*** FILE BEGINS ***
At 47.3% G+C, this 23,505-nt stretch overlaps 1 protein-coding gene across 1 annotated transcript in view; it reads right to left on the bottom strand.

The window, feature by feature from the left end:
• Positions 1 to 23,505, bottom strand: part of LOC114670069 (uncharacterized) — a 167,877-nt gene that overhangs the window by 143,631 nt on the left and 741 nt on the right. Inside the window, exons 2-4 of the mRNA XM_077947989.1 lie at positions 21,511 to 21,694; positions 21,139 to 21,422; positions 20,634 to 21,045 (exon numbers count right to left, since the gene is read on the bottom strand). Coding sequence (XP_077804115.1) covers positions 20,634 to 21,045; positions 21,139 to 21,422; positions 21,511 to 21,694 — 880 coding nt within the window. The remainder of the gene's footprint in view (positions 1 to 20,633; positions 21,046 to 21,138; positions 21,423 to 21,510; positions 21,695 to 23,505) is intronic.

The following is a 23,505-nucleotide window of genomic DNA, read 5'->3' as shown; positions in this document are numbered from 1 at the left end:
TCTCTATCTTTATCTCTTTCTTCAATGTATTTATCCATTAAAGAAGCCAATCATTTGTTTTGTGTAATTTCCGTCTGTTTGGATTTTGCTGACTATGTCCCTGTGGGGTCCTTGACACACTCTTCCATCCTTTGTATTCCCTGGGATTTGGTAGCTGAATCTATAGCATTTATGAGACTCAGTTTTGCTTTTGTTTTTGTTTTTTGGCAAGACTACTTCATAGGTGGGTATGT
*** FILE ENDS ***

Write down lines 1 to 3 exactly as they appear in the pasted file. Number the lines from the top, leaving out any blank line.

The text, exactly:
At 47.3% G+C, this 23,505-nt stretch overlaps 1 protein-coding gene across 1 annotated transcript in view; it reads right to left on the bottom strand.

The window, feature by feature from the left end:
• Positions 1 to 23,505, bottom strand: part of LOC114670069 (uncharacterized) — a 167,877-nt gene that overhangs the window by 143,631 nt on the left and 741 nt on the right. Inside the window, exons 2-4 of the mRNA XM_077947989.1 lie at positions 21,511 to 21,694; positions 21,139 to 21,422; positions 20,634 to 21,045 (exon numbers count right to left, since the gene is read on the bottom strand). Coding sequence (XP_077804115.1) covers positions 20,634 to 21,045; positions 21,139 to 21,422; positions 21,511 to 21,694 — 880 coding nt within the window. The remainder of the gene's footprint in view (positions 1 to 20,633; positions 21,046 to 21,138; positions 21,423 to 21,510; positions 21,695 to 23,505) is intronic.